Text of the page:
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Tips and recipes for a smart kitchen

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Learn from Leket Israel’s Director of Nutrition and Food Safety, Smadar Hod Ovadia, how smarter use of everyday surplus food products can save you time and money.

How Smarter Use of Food Products Can Save Time and Money:


How often have you discarded products and dishes into the trash? How can one prepare new dishes from leftovers? Smadar Ovadiah, Leket’s Director of the Nutrition and Food Safety Department introduces some smart ways to make good use of surplus foods.

Food waste occurs not only among large manufacturers, dining halls or farmers, but also in our private kitchens. Here are some tips and recipes for smarter use of products, or in other words: how things can be different.

1.      Food Storage

How many times have you looked in your pantry and found a product that is past its expiration date? This can be avoided easily with smart placement of products on your pantry or refrigerator shelves. All you need to do is arrange them with closer dates in front and further expiration dates deeper in the shelf. It sounds simple… and it works. This arrangement facilitates the use of products before their expiration date and thus eliminates waste of the products and saves money.

2.      Shopping

Arrive in the market with a prepared list to prevent temptation or the buying of products that are redundant or still in stock at home.Beware the ‘specials’ and ‘sales’ retail chains, which often advertise products that are fairly close to expiration dates in order to maintain their inventory.Check the product’s expiration date before purchase and consider whether or notyou will use it in time.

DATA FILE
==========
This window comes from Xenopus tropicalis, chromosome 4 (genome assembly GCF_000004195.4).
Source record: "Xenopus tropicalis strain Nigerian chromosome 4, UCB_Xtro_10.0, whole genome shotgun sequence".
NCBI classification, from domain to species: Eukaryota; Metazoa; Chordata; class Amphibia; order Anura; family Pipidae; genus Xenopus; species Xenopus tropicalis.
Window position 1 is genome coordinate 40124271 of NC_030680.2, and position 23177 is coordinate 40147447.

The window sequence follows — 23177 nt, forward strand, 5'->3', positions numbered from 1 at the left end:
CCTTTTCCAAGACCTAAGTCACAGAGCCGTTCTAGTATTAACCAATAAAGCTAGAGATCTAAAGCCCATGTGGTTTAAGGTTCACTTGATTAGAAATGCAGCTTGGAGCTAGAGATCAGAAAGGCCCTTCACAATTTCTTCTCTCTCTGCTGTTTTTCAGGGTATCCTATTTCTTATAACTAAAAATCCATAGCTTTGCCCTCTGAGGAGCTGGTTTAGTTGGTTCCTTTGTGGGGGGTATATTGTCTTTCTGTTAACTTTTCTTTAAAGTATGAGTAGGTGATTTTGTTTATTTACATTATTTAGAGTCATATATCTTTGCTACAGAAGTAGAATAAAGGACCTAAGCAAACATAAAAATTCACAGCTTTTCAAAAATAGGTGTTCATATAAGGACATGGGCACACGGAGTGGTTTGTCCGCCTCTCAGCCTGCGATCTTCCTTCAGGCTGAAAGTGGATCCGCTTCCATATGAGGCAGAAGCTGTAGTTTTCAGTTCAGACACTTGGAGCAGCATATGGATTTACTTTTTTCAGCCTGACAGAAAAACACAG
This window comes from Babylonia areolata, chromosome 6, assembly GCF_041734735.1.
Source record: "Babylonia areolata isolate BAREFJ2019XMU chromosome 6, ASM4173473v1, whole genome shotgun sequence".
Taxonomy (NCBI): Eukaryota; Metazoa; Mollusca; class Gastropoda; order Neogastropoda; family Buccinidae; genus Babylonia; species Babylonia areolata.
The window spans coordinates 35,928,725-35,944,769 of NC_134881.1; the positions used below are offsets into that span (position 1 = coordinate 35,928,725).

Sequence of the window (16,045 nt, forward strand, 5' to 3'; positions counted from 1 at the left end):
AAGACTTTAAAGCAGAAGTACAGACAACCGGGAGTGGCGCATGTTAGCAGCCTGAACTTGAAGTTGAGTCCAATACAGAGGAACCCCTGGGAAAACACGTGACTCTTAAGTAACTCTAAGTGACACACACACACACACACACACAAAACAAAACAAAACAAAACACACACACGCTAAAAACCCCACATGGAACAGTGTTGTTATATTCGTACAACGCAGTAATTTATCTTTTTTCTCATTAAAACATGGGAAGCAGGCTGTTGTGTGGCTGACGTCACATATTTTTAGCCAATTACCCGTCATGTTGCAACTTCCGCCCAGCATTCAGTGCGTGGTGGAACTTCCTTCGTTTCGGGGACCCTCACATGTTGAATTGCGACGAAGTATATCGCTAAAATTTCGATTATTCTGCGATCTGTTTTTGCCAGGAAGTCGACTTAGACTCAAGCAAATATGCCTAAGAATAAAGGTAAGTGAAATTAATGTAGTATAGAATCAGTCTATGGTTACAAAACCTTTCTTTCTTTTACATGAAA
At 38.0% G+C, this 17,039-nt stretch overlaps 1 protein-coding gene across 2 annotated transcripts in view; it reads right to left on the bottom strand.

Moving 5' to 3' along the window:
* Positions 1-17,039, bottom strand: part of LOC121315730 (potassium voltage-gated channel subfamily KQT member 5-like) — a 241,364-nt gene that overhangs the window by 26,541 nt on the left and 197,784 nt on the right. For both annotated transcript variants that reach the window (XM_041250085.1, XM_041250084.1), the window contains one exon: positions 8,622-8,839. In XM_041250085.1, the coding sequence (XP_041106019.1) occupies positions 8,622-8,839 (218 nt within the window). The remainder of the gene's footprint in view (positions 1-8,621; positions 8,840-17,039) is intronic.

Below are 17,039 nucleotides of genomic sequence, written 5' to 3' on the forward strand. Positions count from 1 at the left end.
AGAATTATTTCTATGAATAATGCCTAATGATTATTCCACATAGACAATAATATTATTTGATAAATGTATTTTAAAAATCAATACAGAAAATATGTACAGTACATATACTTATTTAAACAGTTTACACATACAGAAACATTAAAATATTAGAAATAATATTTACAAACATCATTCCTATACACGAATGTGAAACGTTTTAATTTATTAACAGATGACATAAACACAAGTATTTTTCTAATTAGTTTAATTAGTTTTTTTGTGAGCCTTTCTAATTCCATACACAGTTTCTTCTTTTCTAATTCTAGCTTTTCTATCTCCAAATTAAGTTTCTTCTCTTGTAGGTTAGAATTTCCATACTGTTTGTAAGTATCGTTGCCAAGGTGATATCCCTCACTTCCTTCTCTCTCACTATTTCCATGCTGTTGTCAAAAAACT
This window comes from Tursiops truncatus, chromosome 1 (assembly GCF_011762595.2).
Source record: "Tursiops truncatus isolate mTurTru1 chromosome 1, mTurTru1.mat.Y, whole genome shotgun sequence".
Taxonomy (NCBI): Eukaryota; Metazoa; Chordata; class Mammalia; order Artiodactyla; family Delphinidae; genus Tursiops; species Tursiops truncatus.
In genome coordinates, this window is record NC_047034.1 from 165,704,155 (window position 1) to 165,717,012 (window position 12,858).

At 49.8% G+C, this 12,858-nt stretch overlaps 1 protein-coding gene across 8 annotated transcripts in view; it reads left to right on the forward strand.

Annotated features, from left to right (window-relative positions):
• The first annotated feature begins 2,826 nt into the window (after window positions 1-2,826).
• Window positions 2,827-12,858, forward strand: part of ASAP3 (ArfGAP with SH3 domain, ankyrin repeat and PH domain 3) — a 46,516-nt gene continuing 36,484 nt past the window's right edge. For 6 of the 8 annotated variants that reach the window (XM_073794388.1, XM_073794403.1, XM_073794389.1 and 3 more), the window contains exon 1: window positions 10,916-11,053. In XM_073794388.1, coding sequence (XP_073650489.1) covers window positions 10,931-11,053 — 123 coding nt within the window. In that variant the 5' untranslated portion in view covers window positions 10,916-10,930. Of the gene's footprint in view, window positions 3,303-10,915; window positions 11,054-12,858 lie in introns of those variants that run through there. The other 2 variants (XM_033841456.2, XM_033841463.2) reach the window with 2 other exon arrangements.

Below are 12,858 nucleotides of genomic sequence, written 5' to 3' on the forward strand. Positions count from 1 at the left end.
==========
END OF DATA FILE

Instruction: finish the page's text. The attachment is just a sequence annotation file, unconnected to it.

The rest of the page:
It’s also recommended to conduct a monthly appraisal of your pantry and accordingly build your shopping list and weekly menu.

3.      Leftovers

Try and make use of your leftovers! Here are some good ideas to make your food taste as tasty as it did the day before:

Baked Pancakes

Leftover mashed potatoes don’t taste the same the next day? Why throw them away? You can prepare pancakes baked in the oven.

To the mashed potatoes you can add grated carrots, onion, egg and spices, form flat discs and bake in a moderate oven until browned.

Vegetable stock

What to do with the vegetable peels left aside during cooking?

Use the peels of carrots, potatoes,squash and sweet potatoes. Edges of carrots, Outer leaves of cabbage and cauliflower (yes, you can use the leaves that surround the cauliflower) everything removed from the celery which wasn’t placed in the pot … You can make vegetable stock!

Put the remaining vegetables in a pot with 2 liters of water, add salt and pepper, add onion and even a few leaves of parsley and / or cilantro and bring to a boil. Lower the heat and continue cooking over low heat for about an hour. Remove from heat. Cools lightly and strain the stock. Toss the vegetables, and refrigerate the stock for a few hours. Remove from the refrigerator divide the liquid into four or five portions and freeze.

Excellent for use as a base for soups (instead of soup powder!) and can also be added to pasta sauce or rice …

Breadcrumbs and homemade croutons

Why throw away the excess bread or challah? You can recycle them by drying and grinding to make toasted breadcrumbs or croutons. To make breadcrumbs, slice bread and toast it in the oven, until both sides are browned. After cooling off, grind the slices in a food process or at medium speed. Add a little salt to absorb moisture. You can add spices to taste.